Exercises in Energy

Laura Kochman

Several legs together bend pressure against the sand, brown hair a ground cover against the leg mostly bone, a hard long object. A group together. Out of control, the sand bank, building up. When a thing is repeated does it gain energy? Am I hearing the hoofbeats right, the rhythm in threes and where is the fourth leg? A force becomes a mystery. The gravity of so many legs together, the gravity of a low-slung belly rising potential tucked up concave over the hard poles a bascule behind us the jump with its legs crossed, casual. The following sections provide more detail.
Where a horse
                                                is not a constant             we cannot
                 assume our terms
                                                     we know the wood to be brittle
                                                     we know the paint to flake

                          the sand may swallow us between its grains

Where sand
                                                is not a constant
                 the force acts                 on the object             the object
                                                     becomes the force
            with which we hold
                                                     ourselves together

Using the equation the equidistant the equine reason a mind reader is the specialty I become, the anxious hoof. There is nowhere to go but into the soft wood of the wall who knows it might be soft at least we’ll stop. We gather ourselves together. We accept the end of our trip, the slack and heavy lines. The following sections provide more detail.
A flying force contains
                                                less potential energy than
a running force
                                                     less than a riding
force where the equation has six variables. One:                 the gravitational
            field. Two: the grass
                                                     is wet. Three: I am at the end
of my tether. Four: becomes the wooden board
                          balanced on the other wooden board.
Five: the backside
                                                of every grain of sand
                                                                                            is sore.
Six: the quality of a sudden gesture
                                                                      which is also the equation

Here the balance act begins. No I cannot. Yes you must. A hand becomes a line running down a leg becomes a thin wooden board. The action of bending has not yet been invented. I am a solid object. No you may not. If I in part become the force which is acting on tendon, I bend myself. It gains potential, elevated, the whole solid body on the weight of contented leaning and where is the fourth leg? A variable is missing from the equation. I and you and all our legs together and a safe distance away from a hurried moment. Here potential becomes kinetic. The following sections provide more detail.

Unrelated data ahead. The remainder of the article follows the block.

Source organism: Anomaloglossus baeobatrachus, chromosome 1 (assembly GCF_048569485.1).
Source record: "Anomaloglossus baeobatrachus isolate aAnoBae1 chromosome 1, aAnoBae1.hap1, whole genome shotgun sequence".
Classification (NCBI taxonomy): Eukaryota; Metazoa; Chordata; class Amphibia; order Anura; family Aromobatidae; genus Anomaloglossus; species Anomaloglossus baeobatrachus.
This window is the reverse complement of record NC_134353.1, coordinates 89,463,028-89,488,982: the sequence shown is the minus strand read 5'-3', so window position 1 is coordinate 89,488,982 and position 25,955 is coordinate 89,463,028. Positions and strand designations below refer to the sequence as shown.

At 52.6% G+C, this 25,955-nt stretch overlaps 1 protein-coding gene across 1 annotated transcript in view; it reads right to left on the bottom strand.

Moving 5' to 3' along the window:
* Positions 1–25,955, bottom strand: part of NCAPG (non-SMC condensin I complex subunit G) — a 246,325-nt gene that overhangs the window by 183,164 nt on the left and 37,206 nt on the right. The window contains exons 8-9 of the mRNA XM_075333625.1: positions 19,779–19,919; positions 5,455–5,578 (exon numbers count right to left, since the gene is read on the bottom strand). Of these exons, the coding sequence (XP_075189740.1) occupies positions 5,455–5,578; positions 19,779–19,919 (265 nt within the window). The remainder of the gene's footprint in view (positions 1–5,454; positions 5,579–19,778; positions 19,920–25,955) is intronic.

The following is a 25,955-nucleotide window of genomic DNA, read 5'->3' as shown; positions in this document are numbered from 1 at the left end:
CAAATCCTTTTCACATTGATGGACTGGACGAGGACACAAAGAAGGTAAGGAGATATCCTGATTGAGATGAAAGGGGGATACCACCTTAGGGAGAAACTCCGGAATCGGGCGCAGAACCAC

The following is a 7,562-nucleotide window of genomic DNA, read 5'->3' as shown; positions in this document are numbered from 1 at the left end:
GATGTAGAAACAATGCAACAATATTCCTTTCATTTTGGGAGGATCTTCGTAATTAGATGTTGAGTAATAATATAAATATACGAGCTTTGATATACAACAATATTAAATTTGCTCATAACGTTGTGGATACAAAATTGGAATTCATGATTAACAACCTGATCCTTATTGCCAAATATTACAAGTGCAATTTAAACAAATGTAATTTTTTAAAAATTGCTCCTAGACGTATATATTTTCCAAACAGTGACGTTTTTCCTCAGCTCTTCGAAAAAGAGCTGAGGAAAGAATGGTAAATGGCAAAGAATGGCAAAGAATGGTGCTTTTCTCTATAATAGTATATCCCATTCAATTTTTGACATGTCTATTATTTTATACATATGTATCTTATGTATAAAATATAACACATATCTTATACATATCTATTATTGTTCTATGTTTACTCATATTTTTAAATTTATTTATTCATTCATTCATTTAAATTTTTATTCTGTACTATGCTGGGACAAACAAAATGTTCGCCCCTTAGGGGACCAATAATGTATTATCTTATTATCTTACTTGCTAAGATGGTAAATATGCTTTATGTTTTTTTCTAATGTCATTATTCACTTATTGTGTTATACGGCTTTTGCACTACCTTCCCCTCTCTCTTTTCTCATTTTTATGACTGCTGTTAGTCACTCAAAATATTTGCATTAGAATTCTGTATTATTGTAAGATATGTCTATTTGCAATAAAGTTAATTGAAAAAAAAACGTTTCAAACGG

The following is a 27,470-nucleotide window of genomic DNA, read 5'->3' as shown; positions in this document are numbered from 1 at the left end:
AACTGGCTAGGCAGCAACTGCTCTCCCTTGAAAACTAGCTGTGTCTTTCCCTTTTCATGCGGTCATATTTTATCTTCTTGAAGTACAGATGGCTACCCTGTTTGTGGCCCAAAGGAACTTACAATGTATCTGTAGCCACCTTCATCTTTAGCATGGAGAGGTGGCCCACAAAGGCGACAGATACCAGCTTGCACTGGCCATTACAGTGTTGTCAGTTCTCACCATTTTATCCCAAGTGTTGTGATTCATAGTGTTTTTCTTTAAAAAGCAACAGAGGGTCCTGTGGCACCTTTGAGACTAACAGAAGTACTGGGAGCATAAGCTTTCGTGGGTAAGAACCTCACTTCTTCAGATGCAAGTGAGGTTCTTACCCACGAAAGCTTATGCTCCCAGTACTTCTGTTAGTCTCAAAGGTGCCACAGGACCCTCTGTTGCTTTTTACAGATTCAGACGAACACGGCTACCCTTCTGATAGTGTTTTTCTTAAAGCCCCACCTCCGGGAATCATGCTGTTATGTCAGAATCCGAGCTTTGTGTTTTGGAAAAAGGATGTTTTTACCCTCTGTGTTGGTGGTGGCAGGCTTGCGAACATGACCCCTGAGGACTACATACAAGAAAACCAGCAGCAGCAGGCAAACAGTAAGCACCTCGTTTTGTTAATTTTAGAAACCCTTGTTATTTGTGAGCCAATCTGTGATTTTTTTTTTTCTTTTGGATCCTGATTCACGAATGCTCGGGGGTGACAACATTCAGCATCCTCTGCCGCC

If we assume a heavy hoof
                          tucked up against tendon
                                                             a hard curved cup holds
                          the ability to fall
A tired head is heavy on the chest
If we assume that we are in the same place at the same time
No you
                 may not let it fall
                                                the wooden board topples
                                                          when we tap it
Sand assumes a position
Let me try this again
                                                   If we assume sand
                                                   If we assume hurry
                                                                                    I am the counterweight
                 When it falls from my hand
                                                it gathers itself back
                                                          assumes shape
                                                          remembers energy exists with
                                                                     respect to the body

LAURA KOCHMAN currently lives, writes, and feeds her cat in Philadelphia. She received her MFA in Creative Writing from the University of Alabama, and is an assistant editor for Coconut Magazine. Her work can be found in recent issues of Ghost Proposal, MiPoesias, La Vague, Bayou Magazine, and others, and her chapbook, Future Skirt, was released from dancing girl press in the fall of 2013.